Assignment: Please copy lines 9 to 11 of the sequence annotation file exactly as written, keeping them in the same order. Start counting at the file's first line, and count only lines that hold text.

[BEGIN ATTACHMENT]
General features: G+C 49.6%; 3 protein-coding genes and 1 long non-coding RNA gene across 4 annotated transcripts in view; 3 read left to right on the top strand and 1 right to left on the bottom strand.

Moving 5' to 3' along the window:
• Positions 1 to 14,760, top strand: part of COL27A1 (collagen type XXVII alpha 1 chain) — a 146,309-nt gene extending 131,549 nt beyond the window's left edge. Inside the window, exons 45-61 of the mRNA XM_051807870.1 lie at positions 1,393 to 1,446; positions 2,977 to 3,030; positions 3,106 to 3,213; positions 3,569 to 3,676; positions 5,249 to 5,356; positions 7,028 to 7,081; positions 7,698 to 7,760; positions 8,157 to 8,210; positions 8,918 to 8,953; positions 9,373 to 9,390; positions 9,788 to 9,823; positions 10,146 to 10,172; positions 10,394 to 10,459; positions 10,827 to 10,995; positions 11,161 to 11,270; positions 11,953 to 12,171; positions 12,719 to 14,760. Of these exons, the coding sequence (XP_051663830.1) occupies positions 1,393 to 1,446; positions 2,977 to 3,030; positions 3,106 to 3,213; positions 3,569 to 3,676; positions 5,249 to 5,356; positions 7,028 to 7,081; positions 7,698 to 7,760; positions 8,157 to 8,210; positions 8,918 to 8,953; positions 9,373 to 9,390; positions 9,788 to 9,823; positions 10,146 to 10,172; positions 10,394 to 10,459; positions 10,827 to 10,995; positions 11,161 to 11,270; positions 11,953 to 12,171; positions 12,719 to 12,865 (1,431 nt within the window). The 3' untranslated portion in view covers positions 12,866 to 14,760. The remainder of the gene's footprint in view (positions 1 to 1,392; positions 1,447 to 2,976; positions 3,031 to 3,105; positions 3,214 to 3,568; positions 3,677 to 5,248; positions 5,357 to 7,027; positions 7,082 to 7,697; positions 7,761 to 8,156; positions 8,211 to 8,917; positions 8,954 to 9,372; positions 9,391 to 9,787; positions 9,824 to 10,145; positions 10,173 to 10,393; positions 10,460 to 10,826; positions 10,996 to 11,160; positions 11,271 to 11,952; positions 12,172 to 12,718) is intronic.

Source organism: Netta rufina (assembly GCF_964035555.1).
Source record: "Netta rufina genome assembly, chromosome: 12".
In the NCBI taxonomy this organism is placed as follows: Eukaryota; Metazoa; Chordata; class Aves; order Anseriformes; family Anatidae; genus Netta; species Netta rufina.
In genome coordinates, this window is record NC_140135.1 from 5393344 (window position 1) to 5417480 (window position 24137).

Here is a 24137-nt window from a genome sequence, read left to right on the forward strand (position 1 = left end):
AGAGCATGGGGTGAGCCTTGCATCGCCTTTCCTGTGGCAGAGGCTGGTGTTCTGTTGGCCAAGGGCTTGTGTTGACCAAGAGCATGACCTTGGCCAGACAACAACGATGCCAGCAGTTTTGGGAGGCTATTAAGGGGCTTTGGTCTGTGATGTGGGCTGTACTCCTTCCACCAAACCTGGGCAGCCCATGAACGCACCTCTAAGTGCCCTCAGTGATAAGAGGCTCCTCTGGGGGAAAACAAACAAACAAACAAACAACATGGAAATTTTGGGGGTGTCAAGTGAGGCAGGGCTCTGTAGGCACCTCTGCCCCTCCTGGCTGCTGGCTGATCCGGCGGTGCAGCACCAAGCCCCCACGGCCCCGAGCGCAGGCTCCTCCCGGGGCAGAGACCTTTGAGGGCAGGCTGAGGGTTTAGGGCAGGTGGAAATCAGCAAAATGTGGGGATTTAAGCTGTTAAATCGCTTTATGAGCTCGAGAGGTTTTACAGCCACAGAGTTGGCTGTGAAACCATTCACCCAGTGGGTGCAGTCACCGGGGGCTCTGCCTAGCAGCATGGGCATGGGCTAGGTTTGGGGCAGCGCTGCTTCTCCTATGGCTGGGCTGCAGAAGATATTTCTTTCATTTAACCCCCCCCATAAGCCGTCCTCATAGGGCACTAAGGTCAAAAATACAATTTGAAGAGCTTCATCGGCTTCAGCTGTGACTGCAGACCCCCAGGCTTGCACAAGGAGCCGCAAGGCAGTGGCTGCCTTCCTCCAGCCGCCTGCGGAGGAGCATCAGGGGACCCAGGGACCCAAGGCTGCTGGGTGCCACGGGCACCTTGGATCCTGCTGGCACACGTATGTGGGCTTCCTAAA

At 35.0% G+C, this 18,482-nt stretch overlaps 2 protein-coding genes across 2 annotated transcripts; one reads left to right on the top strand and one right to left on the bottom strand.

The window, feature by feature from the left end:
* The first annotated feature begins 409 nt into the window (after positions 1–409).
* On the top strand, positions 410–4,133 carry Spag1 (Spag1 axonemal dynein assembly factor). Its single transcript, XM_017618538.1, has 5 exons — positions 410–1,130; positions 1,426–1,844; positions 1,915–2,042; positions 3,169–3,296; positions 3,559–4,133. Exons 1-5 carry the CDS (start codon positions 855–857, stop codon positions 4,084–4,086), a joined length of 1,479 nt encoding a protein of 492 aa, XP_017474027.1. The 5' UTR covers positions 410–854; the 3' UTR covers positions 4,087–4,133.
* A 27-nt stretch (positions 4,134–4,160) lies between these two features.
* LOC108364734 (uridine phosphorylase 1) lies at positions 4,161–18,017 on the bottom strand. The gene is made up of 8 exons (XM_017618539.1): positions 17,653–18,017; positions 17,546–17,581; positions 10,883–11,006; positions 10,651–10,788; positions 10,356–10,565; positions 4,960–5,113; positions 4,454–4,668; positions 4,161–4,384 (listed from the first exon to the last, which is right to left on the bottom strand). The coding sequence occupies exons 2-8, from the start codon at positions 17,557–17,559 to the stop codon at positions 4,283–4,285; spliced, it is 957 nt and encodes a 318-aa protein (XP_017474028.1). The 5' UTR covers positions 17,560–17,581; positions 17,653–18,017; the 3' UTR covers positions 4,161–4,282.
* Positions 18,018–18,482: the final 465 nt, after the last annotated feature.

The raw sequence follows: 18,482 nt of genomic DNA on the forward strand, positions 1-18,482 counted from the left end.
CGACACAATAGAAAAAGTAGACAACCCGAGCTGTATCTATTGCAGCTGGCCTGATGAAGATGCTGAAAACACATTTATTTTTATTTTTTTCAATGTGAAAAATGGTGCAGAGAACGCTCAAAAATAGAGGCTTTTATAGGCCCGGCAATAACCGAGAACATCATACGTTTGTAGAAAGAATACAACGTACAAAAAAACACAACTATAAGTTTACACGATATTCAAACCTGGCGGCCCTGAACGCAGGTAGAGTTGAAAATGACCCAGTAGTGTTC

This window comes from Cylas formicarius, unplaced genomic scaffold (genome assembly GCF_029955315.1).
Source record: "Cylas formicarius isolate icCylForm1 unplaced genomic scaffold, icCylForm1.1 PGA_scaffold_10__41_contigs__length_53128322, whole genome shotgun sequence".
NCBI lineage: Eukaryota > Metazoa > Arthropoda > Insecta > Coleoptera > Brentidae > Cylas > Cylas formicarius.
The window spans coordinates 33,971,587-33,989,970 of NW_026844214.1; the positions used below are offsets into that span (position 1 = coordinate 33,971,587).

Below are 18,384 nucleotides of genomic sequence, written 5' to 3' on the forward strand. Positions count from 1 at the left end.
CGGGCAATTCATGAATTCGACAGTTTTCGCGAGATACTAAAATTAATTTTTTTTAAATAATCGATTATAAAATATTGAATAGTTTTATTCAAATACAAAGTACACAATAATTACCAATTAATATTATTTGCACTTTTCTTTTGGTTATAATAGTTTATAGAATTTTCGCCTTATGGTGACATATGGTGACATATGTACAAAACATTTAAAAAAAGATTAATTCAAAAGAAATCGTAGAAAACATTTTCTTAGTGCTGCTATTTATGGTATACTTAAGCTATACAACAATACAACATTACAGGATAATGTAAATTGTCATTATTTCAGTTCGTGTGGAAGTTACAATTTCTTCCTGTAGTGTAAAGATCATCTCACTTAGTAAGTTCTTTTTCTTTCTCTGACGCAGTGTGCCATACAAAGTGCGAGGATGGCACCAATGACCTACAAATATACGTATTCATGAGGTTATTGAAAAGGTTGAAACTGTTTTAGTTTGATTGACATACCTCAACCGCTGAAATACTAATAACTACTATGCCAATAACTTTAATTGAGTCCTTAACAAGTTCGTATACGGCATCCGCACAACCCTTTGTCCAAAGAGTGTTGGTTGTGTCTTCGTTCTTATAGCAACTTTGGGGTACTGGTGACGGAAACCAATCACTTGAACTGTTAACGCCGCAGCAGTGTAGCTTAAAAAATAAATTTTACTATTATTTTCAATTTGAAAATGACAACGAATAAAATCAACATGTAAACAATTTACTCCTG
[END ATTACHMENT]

AGAGCATGGGGTGAGCCTTGCATCGCCTTTCCTGTGGCAGAGGCTGGTGTTCTGTTGGCCAAGGGCTTGTGTTGACCAAGAGCATGACCTTGGCCAGACAACAACGATGCCAGCAGTTTTGGGAGGCTATTAAGGGGCTTTGGTCTGTGATGTGGGCTGTACTCCTTCCACCAAACCTGGGCAGCCCATGAACGCACCTCTAAGTGCCCTCAGTGATAAGAGGCTCCTCTGGGGGAAAACAAACAAACAAACAAACAACATGGAAATTTTGGGGGTGTCAAGTGAGGCAGGGCTCTGTAGGCACCTCTGCCCCTCCTGGCTGCTGGCTGATCCGGCGGTGCAGCACCAAGCCCCCACGGCCCCGAGCGCAGGCTCCTCCCGGGGCAGAGACCTTTGAGGGCAGGCTGAGGGTTTAGGGCAGGTGGAAATCAGCAAAATGTGGGGATTTAAGCTGTTAAATCGCTTTATGAGCTCGAGAGGTTTTACAGCCACAGAGTTGGCTGTGAAACCATTCACCCAGTGGGTGCAGTCACCGGGGGCTCTGCCTAGCAGCATGGGCATGGGCTAGGTTTGGGGCAGCGCTGCTTCTCCTATGGCTGGGCTGCAGAAGATATTTCTTTCATTTAACCCCCCCCATAAGCCGTCCTCATAGGGCACTAAGGTCAAAAATACAATTTGAAGAGCTTCATCGGCTTCAGCTGTGACTGCAGACCCCCAGGCTTGCACAAGGAGCCGCAAGGCAGTGGCTGCCTTCCTCCAGCCGCCTGCGGAGGAGCATCAGGGGACCCAGGGACCCAAGGCTGCTGGGTGCCACGGGCACCTTGGATCCTGCTGGCACACGTATGTGGGCTTCCTAAA

At 35.0% G+C, this 18,482-nt stretch overlaps 2 protein-coding genes across 2 annotated transcripts; one reads left to right on the top strand and one right to left on the bottom strand.

The window, feature by feature from the left end: